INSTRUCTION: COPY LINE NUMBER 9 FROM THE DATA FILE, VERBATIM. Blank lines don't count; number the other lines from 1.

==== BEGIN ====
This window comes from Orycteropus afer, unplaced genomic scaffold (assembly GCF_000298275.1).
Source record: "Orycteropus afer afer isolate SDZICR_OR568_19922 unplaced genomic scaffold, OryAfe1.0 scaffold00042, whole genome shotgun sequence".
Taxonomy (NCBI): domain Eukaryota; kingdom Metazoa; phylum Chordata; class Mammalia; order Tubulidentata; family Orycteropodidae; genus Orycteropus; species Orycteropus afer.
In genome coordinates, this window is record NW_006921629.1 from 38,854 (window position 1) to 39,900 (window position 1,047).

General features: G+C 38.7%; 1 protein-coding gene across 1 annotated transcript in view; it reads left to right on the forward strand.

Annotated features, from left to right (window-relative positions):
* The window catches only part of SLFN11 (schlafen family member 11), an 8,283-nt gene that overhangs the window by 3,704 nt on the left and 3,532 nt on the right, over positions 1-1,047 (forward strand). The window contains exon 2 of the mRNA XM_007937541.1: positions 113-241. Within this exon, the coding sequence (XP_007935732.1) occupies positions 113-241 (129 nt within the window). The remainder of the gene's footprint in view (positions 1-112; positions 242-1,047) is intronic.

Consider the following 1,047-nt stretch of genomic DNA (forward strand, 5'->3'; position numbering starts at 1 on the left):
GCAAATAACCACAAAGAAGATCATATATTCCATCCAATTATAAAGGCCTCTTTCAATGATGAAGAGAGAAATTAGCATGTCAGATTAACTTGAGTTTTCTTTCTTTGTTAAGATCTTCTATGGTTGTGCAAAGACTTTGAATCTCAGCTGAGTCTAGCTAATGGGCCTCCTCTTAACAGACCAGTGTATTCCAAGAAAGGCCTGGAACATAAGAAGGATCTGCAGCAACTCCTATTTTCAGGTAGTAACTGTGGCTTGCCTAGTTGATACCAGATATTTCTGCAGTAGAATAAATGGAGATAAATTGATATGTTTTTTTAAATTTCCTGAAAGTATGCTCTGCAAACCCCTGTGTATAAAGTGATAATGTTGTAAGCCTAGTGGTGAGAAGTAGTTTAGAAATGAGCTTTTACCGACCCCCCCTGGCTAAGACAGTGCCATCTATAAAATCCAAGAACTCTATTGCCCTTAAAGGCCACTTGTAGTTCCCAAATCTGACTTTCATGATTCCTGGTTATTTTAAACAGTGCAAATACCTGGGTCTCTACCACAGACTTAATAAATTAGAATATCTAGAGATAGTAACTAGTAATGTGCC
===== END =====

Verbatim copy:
GCAAATAACCACAAAGAAGATCATATATTCCATCCAATTATAAAGGCCTCTTTCAATGATGAAGAGAGAAATTAGCATGTCAGATTAACTTGAGTTTTCTTTCTTTGTTAAGATCTTCTATGGTTGTGCAAAGACTTTGAATCTCAGCTGAGTCTAGCTAATGGGCCTCCTCTTAACAGACCAGTGTATTCCAAGAAAGGCCTGGAACATAAGAAGGATCTGCAGCAACTCCTATTTTCAGGTAGTAACTGTGGCTTGCCTAGTTGATACCAGATATTTCTGCAGTAGAATAAATGGAGATAAATTGATATGTTTTTTTAAATTTCCTGAAAGTATGCTCTGCAAACCCCTGTGTATAAAGTGATAATGTTGTAAGCCTAGTGGTGAGAAGTAGTTTAGAAATGAGCTTTTACCGACCCCCCCTGGCTAAGACAGTGCCATCTATAAAATCCAAGAACTCTATTGCCCTTAAAGGCCACTTGTAGTTCCCAAATCTGACTTTCATGATTCCTGGTTATTTTAAACAGTGCAAATACCTGGGTCTCTACCACAGACTTAATAAATTAGAATATCTAGAGATAGTAACTAGTAATGTGCC